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En Garde! How Far Must a Custodian Go to Protect Cash?

Adapted from the writings of Dayan Yitzhak Grossman

April 11, 2024

The Los Angeles Times reports:

In one of the largest cash heists in Los Angeles history, thieves made off with as much as $30 million in an Easter Sunday burglary at a San Fernando Valley money storage facility, an L.A. police official said.

The burglary occurred Sunday night at a facility in Sylmar where cash from businesses across the region is handled and stored, said L.A. Police Department Cmdr. Elaine Morales.

The thieves were able to breach the building, as well as the safe where the money was stored, Morales said. Law enforcement sources said the burglary was among the largest in city history when it comes to cash, and the total also surpassed any armored-car heist in the city.

Mystery surrounds the break-in.

Sources familiar with the investigation told The Times that a burglary crew broke through the roof of the GardaWorld building on Roxford Street to gain access to the vault. But it is unclear how they avoided the alarm system.[1]

There are surely contracts and legal frameworks that govern GardaWorld’s liability for the theft of its customers’ money; in this article, we discuss some of the basic halachic rules and frameworks that would apply to a case like this absent such considerations.

The Rambam writes that the general rule governing an unpaid custodian (shomer chinam) is that he is exempt from liability for the loss of the item entrusted to him, provided he was not negligent and he guarded the article in the normal way of watchmen. He elaborates:

What is meant by “the way of watchmen”? Everything depends on the watched item. Certain items are watched by placing them in a gated building—for example, beams and rocks. Other items are watched by placing them in a courtyard—for example, large bundles of flax and the like. Other items are watched by placing them in a house—for example, a dress or cloak. Other items are watched by placing them in a chest or cabinet and locking it—for example, silk clothing, silver utensils, golden utensils, and the like.[2]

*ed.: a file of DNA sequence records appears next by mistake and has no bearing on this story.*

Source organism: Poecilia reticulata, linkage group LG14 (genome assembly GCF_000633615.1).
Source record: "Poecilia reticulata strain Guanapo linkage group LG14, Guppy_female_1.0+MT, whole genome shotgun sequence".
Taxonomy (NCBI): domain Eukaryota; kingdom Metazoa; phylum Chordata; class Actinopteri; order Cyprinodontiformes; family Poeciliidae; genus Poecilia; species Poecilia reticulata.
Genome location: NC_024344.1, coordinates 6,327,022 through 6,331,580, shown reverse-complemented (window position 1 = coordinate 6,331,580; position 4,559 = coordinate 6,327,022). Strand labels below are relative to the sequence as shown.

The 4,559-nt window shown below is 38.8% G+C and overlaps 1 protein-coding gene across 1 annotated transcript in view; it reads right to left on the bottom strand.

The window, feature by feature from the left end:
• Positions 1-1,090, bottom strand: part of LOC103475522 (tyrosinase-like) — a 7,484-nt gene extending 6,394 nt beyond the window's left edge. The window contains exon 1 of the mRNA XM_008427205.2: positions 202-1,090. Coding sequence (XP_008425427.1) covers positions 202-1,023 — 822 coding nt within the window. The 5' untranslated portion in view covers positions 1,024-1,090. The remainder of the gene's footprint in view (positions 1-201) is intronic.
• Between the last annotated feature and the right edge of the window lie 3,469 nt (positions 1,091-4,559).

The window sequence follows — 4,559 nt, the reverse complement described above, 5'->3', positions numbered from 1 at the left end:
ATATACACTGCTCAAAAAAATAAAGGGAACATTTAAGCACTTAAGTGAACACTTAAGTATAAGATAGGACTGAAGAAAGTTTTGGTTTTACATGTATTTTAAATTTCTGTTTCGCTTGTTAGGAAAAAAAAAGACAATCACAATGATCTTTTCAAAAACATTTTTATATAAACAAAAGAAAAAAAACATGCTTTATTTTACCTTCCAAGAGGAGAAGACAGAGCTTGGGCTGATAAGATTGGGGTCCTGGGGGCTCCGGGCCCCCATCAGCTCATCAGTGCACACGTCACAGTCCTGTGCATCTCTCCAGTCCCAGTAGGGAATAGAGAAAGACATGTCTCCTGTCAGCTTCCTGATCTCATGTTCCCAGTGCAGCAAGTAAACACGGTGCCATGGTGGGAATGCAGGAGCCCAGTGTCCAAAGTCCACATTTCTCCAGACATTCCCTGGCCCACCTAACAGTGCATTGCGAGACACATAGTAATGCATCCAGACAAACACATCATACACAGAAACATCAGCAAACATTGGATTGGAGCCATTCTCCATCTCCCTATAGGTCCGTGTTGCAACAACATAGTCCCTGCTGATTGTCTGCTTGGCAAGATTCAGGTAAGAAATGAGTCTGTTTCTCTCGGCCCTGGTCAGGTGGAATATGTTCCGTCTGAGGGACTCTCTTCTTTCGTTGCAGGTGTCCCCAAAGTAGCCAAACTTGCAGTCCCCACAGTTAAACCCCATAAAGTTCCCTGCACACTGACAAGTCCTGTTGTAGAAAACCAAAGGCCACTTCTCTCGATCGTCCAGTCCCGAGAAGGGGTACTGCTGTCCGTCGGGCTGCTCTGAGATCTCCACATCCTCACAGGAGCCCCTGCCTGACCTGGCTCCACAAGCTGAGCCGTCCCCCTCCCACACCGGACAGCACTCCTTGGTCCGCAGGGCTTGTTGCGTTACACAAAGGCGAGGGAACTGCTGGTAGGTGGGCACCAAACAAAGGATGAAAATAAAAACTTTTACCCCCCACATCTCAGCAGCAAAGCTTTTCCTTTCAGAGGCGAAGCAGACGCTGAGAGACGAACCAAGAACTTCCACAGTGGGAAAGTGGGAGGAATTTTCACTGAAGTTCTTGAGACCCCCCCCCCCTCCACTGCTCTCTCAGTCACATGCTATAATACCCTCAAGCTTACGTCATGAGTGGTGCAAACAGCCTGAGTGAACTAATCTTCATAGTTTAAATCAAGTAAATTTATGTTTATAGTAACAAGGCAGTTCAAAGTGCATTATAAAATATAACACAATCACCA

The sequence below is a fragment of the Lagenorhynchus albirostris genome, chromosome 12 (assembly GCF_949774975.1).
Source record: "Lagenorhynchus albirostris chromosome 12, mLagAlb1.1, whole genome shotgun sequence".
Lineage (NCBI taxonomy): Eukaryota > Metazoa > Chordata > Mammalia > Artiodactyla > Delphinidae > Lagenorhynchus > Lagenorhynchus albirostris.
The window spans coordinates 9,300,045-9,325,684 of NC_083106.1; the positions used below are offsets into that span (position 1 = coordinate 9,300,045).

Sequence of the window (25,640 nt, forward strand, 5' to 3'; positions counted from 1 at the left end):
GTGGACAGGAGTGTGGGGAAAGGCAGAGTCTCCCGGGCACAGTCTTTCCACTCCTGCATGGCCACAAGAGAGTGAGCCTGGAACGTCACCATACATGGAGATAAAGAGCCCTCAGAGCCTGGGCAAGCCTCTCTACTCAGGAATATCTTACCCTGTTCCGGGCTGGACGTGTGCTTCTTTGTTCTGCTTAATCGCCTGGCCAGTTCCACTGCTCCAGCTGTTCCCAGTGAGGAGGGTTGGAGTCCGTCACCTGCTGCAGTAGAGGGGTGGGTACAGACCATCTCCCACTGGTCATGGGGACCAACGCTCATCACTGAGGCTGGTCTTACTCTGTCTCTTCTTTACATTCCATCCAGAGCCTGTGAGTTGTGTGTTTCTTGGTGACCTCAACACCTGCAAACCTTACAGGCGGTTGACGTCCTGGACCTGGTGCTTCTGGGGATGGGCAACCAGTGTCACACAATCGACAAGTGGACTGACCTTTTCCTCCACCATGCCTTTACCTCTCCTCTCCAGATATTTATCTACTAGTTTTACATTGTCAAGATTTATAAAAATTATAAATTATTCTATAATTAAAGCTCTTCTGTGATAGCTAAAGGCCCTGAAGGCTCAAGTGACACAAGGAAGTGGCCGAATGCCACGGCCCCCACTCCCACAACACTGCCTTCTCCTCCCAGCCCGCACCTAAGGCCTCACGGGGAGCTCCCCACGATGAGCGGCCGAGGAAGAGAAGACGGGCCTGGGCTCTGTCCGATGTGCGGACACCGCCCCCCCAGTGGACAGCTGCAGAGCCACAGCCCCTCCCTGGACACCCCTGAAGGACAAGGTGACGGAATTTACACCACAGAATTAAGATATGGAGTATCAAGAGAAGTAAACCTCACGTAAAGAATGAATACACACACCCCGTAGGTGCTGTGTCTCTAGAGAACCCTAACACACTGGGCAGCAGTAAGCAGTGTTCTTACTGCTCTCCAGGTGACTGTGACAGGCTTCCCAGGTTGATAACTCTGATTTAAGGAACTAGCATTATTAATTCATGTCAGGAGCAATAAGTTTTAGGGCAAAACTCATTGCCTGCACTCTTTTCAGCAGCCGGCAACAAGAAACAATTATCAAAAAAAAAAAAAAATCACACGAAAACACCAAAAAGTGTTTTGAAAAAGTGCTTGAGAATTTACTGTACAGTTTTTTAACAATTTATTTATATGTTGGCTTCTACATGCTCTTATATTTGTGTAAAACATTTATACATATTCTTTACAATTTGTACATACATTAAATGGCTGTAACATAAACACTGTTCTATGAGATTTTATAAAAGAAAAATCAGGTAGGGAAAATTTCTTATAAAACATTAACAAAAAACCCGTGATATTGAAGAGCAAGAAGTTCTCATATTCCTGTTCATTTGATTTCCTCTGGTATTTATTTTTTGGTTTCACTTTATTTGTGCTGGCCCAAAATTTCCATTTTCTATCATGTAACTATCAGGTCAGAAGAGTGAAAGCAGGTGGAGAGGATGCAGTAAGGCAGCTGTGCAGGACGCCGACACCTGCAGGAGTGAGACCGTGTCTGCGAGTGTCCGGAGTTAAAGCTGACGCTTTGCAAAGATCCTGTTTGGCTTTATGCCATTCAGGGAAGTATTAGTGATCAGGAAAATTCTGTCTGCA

With regard to cash, the Gemara sets forth very specific rules for its safekeeping:

Shmuel says: There is no acceptable method for safeguarding money other than burial in the ground.

…The Gemara says: And today, when there is a prevalence of thieves who strike the ground with metal rods to ascertain whether there is a hollow beneath the surface in which valuables might be stored, there is no acceptable method for safeguarding money other than to hide it above the beams that are beneath the ceiling.

(In a later era, that method, too, was deemed inadequate.) But today, when thieves who break roofs are prevalent, there is no acceptable method for safeguarding money other than to insert it between the rows of bricks in a wall. Rava says: Shmuel concedes that money may be stored in a wall.

(Later, even that method became ineffective.) But today, when there is a prevalence of thieves who tap on walls to ascertain whether there is a hollow in which valuables might be stored, there is no acceptable method of safeguarding money other than to insert it into a wall within a tefach of the floor or within a tefach of the ceiling.[3]

Many authorities assert, however, that these rules do not apply today, for various reasons:

    • Many Rishonim maintain that the Gemara’s discussion is limited to eras where thieves and the habits the Gemara ascribes to them are common, “but where all these are not present, we need not keep cash underground, and one may put it wherever he puts the rest of his money. For the money entrusted to his care is not better than his own, and he may therefore put it in a place he considers secure, and he has no duty beyond that.”[4]
    • Rabeinu Tam says that Shmuel’s rule applies only where the houses are “weak” and isolated in the fields, unlike those in our time.[5]
    • The Bais Yosef asserts that today it is well known that people do not generally protect cash by burying it underground, and anyone who gives something to another for safekeeping does so with the understanding that he will protect it in the way that people commonly do, and as long as the custodian does so, he has no liability.[6]